As a member of the Edinburgh University Water of Life Society, I am lucky enough to have some really nice whisky on a regular basis for a much cheaper price than I’d ever find elsewhere. Most weeks there’s a theme — Sherry and Chocolate for Valentine’s Day, or International Whiskies, or — the best so far — five different batches of Aberlour A’bunadh. Other weeks, we’re visited by ambassadors from various distilleries and bottlers. In the past year, I’ve enjoyed lovely tastings from Wemyss Malts, Bruichladdich, Glenfiddich, and last night (for the second time this month, actually) Balvenie.
Starting with a ‘welcome dram’ of Monkey Shoulder (always a nice drinkable delight) and progressing through the Balvenie range, Andy described the history of the distillery, its innovations, and especially the genius of one man, Mr David Stewart, Malt Master for Balvenie and Glenfiddich. David is responsible for coming up with nifty little ideas like finishing whisky in a different cask than the one it’s aged in — hence beautiful drams like the 21 year old Portwood.
Andy described this as his ‘quaffing whisky’ and I quite agree. It’s not too complex, goes down like juice, and could easily be enjoyed during a lively party.
Nose: Honey, grapes, grass, a bit of brine.
Palate: Very honeyed and sweet with some light dried fruits (more dried apricot than raisin) and citrus and a nice silky mouthfeel.
Finish: Pleasantly balanced with oak and spice.
Balvenie Single Barrel 15 (Cask # 1566)
Nose: Honey, of course, and vanilla, pear, apple, hints of gorse.
Palate: Lovely spicy-sweet interplay with vanilla, honey, hard fruits.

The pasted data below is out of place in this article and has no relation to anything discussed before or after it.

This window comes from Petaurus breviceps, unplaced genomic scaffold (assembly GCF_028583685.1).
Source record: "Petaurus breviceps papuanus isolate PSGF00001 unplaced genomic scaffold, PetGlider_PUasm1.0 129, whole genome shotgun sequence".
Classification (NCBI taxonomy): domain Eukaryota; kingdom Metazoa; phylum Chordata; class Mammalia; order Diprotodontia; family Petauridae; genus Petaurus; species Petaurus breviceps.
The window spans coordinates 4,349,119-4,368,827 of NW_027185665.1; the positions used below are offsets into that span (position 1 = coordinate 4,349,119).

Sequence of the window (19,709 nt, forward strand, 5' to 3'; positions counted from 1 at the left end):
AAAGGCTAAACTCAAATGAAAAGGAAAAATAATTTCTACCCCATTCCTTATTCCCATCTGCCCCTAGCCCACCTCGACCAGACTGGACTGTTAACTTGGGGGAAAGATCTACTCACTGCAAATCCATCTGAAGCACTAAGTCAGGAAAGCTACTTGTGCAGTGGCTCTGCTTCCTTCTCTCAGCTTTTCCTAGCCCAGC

Finish: Very clean with the best notes of spice saved for the end, and just a hint of coconut.
Andy called this a ‘gateway whisky’ — the kind of whisky that gets novices hooked. It starts its life in bourbon casks and finishes in sherry — hence the name.
Nose: Deep, rich, full of cooked apples, figs, bread pudding, butter, cinnamon.
Palate: Well fruited just as the nose suggests, but balanced by the rich vanilla of the bourbon casks.
Finish: Continuing the sweet warmth of the palate, it tapers off ever so gently.
As I mentioned, this whisky (some of which is likely older than 21 years) is finished for several months in port ‘pipes’. It’s stunning.
Nose: Full of grapes and fresh rain, notes of plum.
Palate: Fruity with plum, grape, and a wee bit of rhubarb. Unbelievably silky mouthfeel.
Finish: I never wanted it to end, and it nearly didn’t. Goes on forever with a delicate nuttiness.
After enjoying all those beautiful whiskies, what better way to end the night than with a mysteriously green non-whisky concoction?
My friend Calum delights in buying obscure spirits from a German auction website. Evidently Celp is quite popular among the Danish. It’s put out by Lagavulin and actually doesn’t taste half bad, for all that it appears to be Kermit the Frog’s bathwater. I’m sure you’re not surprised to find out that it’s heavily peated, very briny and oily and tastes like a clam salad. You might be surprised to learn that I actually thought it quite nice! Not something I’d drink often, of course, but the kind of spirit I could see myself pouring on a chilly day when I need reminding of beaches and summertime…